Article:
Unwise Legislation in Illinois: An Editorial, Daily Racing Form, 1951-06-20


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Unwise Legislation in Illinois AN EDITORIAL ; How short-sighted can state legislators be? The question is prompted by the passage in the Illinois House the other day of one bill which would increase the pari-mutuel "take" at tracks within the Chicago area 1 per cent to 14 per cent, and consideration now being given a second measure which would compel all racing associations to allot 50 per cent of their stalls to Illinois owners, with out-of-state horsemen subject to eviction upon five days notice to" meet that requirement. The tax bill was passed without a dissenting vote, 105 to 0. The sponsors contend that the extra levy would yield ,400,000 annually, this to aid in financing a Chicago lake front fair and several downstate fairs. . - . Here is further evidence of the continued tendency of state legislators to tax racing beyond its capacity to pay. It is quite proper that the sport should pay a reasonable tax to the commonwealths that license it, as this newspaper consistently has maintained, but there is a limit to the burden that any enterprise can bear. The sport in Illinois now is carrying its full load, and increasing it is but inviting disaster. Gov. Adlai E. Stevenson should veto both bills promptly, if they reach his desk. They demand executive disapproval because of their very unfairness, as the Illinois Racing-Board vigorously pointed out through its chairman, Stuyvesant Peabddy, Jr. Racing in the Chicago district is being conducted on the highest plane, particularly at the two more prominent tracks, Arlington and Washington Parks. This is made possible only through the present tax set-up. In 1950, the thoroughbred sport in Illinois channelled approximately ,000,000 into the state treasury, almost all of it being contributed by the Chicago courses. Increasing the "take" would seriously endanger the success of that racing. It would invoke the law of diminishing returns. The increase of 1 per cent may , seem at first glance very small, but it requires only a pinprick to deflate the fattest balloon. That the race-going public has become "take wise" has been conclusively proved in the state of New York. Though there has been improvement in attendance and mutuel play this year over last year, they are still a long way from what they were when the "take" was 10 per cent as against the present15 per cent. In fact, the handle at the Belmont Park meeting now under way is about 50 per cent less than at the last corresponding meeting when 10 per cent was exacted. That the New York state legislature was cognizant of the diminishing return was shown last year when it voted to eliminate the 5 per cent extra city and county levy, reducing it 1 per cent each year over a period of five years, beginning in 1952. The richest summer racing in the country is afforded Chicago-land fans at Arlington and Washington Parks. Truly, the lavish stake programs this season at these tracks are of a quality that keeps the Windy City in the turf limelight. This is possible only under existing tax conditions. To disturb them could indeed be ruinous. The proposed restrictions on the allocation of stalls can only be labeled vicious. They are rankly discriminatory, un-American and downright stupid. Enactment of the contem-" plated tax measure, combined with the freeze-out of stables from other states, constitutes a lethal one-two punch. It would reduce Chicago racing to county fair-levels. Even if an increased tax did not seriously impair the quality of the " sport, the "home rule" proposal most certainly would. Surely the Illinois solons are not so naive and provincial as to think that the extraordinary stake programs at Arlington and Washington Parks could be supported even to a 50 per cent degree by Illinois owners. Illinois racing is provided by horses, not by men. There are not enough top flight thoroughbreds in Illinois-owned stables to fill even a small percentage of the important stakes that the tracks card for them. Out-of-state owners would be Continued from Page Six Unwise Legislation in Illinois Continued from Page One deterred from shipping their ace thoroughbreds, to say nothing of champions, into the area with a five-day eviction threat hanging over them. - For example, would the owner of a Counterpoint invade the sacred precincts of Illinois the risk of being obliged to vacate should an Illinois owner of a selling plater desire the stall? The idea is so fantastic it is inconceivable that the lawmakers would **~ take time from saner measures to give it a second thought. If the legislature doesnt kill both proposals, Governor Stevenson should have ho hesitancy doing so for the good of the state.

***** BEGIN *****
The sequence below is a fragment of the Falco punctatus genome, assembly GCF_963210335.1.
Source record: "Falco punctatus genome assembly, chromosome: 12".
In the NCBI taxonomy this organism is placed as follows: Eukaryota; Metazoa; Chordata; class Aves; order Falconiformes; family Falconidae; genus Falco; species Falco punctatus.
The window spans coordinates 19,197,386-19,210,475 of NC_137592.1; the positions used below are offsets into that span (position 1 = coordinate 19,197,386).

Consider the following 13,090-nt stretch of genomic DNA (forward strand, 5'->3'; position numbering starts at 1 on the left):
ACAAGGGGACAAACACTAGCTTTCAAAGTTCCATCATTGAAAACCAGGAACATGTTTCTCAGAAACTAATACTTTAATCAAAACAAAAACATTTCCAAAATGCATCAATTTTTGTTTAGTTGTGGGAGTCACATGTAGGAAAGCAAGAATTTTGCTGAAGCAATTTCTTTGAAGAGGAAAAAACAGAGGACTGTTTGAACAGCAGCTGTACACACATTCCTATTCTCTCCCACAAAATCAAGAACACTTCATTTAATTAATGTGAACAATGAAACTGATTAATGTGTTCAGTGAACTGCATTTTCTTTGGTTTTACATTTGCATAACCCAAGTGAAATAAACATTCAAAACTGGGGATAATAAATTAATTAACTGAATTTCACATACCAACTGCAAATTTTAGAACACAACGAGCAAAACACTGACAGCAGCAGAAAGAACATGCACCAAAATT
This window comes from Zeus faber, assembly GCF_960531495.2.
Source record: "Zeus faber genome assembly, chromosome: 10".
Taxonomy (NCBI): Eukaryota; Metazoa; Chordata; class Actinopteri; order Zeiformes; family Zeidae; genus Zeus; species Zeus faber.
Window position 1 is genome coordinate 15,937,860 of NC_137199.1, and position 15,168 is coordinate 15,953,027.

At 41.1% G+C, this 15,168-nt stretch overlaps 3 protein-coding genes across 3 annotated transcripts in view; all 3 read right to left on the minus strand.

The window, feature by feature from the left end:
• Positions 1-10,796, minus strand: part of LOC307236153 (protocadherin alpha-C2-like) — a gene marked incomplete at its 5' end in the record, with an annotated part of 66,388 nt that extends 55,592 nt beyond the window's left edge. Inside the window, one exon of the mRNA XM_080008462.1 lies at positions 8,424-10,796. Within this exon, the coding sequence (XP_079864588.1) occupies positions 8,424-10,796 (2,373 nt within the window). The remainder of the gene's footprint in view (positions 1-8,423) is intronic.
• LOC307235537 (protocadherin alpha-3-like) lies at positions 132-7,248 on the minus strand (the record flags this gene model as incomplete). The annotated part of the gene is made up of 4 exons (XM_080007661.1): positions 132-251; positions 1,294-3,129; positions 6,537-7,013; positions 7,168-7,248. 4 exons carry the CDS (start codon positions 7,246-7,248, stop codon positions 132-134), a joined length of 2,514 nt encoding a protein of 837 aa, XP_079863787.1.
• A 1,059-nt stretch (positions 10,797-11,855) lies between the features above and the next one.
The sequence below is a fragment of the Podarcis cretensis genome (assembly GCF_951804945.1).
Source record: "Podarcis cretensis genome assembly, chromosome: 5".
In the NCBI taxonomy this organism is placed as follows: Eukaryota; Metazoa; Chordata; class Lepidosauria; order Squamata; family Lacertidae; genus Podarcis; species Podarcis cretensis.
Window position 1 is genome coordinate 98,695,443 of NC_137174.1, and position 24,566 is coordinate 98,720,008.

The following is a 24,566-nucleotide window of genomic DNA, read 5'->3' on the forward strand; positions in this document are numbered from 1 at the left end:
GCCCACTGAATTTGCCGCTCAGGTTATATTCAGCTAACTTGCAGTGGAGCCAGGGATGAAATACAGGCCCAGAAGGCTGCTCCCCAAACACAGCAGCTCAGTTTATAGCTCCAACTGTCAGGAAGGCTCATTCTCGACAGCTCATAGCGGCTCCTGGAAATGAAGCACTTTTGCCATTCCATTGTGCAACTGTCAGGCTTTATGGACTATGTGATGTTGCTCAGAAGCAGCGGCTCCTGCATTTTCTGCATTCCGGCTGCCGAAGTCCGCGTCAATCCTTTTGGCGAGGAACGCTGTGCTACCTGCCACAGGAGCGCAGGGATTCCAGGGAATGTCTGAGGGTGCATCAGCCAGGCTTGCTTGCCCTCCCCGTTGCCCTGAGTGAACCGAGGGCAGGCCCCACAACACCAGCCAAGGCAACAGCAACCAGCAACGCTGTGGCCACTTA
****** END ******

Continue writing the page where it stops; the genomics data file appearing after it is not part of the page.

Persistent Link: https://drf.uky.edu/catalog/1950s/drf1951062001/drf1951062001_1_3
Local Identifier: drf1951062001_1_3
Library of Congress Record: https://lccn.loc.gov/unk82075800